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Aug 9, 2020

The covid-19 pandemic is forcing a rethink in macroeconomics

Posted by in categories: biotech/medical, employment, policy

« In the form it is known today, macroeconomics began in 1936 with the publication of John Maynard Keynes’s “The General Theory of Employment, Interest and Money”. Its subsequent history can be divided into three eras. The era of policy which was guided by Keynes’s ideas began in the 1940s. By the 1970s it had encountered problems that it could not solve and so, in the 1980s, the monetarist era, most commonly associated with the work of Milton Friedman, began. In the 1990s and 2000s economists combined insights from both approaches. But now, in the wreckage left behind by the coronavirus pandemic, a new era is beginning. What does it hold? »


It is not yet clear where it will lead.

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Aug 9, 2020

#SpaceWatchGL Opinion: Space Traffic Management – Impact of Large Constellations on Military Operations in Space

Posted by in categories: military, policy, space, sustainability

#SpaceWatchGL Opinion: Space Traffic Management – Impact of Large Constellations on Military Operations in Space.

🌚 #SpaceWatchGL


As part of the partnership between SpaceWatch. Global and Joint Air Power Competence Centre, we have been granted permission to publish selected articles and texts. We are pleased to present “Space Traffic Management – Impact of Large Constellations on Military Operations in Space”, originally published by the Joint Air Power Competence Centre for the Conference Read Ahead 2020.

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Aug 5, 2020

U.S. Air Force cadets study idea of Space Force bases on the Moon

Posted by in categories: military, policy, space

In December 2019, Donald Trump signed the U.S. Space Force Act, peeling off an orbit-and-beyond branch of the military, much as the Air Force grew out of the Army in the 1940s.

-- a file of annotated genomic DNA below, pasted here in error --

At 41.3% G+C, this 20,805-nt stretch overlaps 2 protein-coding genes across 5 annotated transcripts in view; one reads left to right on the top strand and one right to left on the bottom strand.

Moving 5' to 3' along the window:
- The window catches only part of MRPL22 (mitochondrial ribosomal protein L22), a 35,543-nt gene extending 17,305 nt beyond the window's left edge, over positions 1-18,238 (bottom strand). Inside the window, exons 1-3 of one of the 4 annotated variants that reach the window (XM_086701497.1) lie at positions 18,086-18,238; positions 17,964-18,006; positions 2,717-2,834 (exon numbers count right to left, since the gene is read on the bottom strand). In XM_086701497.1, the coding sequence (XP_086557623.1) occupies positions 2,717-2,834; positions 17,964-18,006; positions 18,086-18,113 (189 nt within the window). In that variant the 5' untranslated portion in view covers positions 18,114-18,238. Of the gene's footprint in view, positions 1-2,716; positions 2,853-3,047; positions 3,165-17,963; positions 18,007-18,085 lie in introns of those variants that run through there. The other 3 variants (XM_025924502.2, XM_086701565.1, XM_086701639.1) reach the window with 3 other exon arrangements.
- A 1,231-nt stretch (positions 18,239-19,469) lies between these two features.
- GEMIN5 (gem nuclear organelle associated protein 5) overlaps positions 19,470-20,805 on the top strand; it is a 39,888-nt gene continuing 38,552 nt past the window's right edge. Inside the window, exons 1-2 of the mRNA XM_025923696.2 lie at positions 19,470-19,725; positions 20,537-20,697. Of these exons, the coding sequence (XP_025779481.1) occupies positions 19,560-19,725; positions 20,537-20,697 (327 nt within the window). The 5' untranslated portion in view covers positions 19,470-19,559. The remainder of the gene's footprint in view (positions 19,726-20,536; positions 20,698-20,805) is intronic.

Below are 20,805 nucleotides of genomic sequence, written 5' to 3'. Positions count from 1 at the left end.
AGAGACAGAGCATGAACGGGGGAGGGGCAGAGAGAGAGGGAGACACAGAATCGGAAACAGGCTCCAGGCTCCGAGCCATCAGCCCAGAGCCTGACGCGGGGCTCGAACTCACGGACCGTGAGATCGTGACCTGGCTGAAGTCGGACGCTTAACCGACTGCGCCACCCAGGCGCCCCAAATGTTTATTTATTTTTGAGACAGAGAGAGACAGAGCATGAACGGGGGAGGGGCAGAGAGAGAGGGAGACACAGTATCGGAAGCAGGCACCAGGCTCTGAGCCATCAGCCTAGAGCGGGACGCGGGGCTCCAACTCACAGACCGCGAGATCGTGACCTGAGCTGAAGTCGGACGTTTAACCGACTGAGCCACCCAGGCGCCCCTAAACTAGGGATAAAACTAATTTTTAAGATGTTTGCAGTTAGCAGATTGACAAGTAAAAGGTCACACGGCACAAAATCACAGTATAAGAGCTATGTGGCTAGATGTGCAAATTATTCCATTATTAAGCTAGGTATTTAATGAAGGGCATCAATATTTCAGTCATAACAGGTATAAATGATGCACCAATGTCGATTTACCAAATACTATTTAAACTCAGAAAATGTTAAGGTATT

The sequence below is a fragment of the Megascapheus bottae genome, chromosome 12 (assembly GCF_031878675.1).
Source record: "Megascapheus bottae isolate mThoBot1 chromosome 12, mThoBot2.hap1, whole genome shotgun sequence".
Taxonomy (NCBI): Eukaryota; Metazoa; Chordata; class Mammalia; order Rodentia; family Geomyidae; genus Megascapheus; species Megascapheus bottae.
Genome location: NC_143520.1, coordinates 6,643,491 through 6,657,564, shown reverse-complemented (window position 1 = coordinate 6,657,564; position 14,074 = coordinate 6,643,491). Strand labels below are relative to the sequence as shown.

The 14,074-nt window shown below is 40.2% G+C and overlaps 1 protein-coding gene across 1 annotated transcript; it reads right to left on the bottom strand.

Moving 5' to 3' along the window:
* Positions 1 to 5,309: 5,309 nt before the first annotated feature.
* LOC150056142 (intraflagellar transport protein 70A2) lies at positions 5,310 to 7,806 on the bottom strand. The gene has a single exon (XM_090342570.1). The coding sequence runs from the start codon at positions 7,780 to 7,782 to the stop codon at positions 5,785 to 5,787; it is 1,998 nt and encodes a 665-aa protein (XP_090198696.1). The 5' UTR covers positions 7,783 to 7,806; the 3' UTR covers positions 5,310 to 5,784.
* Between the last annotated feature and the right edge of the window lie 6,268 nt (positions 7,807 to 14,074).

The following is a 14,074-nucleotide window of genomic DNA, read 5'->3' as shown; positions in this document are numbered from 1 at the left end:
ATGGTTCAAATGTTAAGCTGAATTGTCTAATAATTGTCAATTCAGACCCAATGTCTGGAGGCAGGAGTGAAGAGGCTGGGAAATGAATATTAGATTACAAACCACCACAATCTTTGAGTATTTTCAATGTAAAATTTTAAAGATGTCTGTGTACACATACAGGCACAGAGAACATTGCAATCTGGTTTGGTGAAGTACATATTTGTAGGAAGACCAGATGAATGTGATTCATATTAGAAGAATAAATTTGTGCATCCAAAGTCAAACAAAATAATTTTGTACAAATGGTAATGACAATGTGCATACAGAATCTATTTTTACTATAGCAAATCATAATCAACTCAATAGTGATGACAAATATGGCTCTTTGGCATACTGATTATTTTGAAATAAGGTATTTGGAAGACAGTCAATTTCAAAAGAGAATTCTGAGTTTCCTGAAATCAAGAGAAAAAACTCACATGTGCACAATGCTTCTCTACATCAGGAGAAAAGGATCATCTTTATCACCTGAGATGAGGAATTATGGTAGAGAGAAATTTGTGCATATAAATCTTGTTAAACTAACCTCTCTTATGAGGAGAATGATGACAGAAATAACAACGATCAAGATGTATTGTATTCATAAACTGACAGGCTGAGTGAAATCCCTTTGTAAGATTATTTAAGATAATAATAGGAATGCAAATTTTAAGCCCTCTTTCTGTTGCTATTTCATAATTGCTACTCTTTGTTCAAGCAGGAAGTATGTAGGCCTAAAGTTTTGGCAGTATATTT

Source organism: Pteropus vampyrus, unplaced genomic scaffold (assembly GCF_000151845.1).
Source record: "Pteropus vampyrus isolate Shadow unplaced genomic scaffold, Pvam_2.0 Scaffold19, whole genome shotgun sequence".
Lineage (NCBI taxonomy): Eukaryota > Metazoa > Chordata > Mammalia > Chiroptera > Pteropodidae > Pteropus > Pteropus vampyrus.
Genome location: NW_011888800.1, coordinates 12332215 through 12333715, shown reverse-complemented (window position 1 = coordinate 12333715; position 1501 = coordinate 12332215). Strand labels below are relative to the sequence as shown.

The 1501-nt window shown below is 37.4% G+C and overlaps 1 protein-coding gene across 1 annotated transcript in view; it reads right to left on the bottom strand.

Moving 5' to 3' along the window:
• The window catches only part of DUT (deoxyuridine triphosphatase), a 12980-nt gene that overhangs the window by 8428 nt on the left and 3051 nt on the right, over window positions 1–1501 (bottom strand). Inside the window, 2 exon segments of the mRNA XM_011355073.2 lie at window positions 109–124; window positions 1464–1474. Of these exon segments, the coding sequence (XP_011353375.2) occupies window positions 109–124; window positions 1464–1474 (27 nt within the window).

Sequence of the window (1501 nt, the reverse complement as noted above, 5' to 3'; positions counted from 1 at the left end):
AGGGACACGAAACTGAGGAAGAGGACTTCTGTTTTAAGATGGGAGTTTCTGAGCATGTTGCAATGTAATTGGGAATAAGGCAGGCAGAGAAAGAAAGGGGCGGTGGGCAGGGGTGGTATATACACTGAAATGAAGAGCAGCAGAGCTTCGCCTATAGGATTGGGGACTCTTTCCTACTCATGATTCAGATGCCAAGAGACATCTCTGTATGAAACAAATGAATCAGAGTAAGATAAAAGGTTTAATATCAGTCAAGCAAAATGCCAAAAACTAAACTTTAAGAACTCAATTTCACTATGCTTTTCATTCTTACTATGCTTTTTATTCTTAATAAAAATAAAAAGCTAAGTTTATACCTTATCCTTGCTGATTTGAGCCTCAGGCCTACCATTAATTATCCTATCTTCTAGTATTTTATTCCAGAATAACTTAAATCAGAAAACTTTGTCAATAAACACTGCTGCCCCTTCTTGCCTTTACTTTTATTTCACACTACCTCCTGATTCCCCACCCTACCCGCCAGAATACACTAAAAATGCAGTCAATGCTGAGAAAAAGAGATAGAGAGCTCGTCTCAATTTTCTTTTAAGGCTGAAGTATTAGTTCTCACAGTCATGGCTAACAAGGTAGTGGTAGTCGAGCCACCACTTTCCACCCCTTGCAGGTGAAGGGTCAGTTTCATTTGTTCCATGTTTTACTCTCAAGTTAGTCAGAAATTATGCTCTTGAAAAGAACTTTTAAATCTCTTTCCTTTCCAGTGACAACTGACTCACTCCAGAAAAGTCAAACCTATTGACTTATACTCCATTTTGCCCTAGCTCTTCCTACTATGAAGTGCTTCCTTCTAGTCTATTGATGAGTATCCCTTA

For now, the Space Force still resides within the Air Force, but nearly 90 of this year’s approximately 1000 Air Force Academy graduates became the first officers commissioned straight into the new organization. Some of those graduates were members of an academy group called the Institute for Applied Space Policy and Strategy (IASPS). Featuring weekly speakers and formalized research projects the students hope to turn into peer-reviewed papers, the group aims to game out the policies and philosophies that could guide military space activity when they are old enough to be in charge. In particular, these young cadets are interested in whether the Space Force might someday have a military presence on the Moon, and how it might work with civilians.

That activity could put the Space Force in conflict with scientists, who typically view the cosmos as a peaceful place for inquiry. But part of the club’s mission is speculating about that interplay—between the military and civilian scientists, civil space agencies, and private companies. Cadet J. P. Byrne, who will graduate in 2021, is the group’s current president. He chatted with ScienceInsider about the institute’s work. This interview has been edited for length and clarity.

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Jul 18, 2020

The case for a universal basic income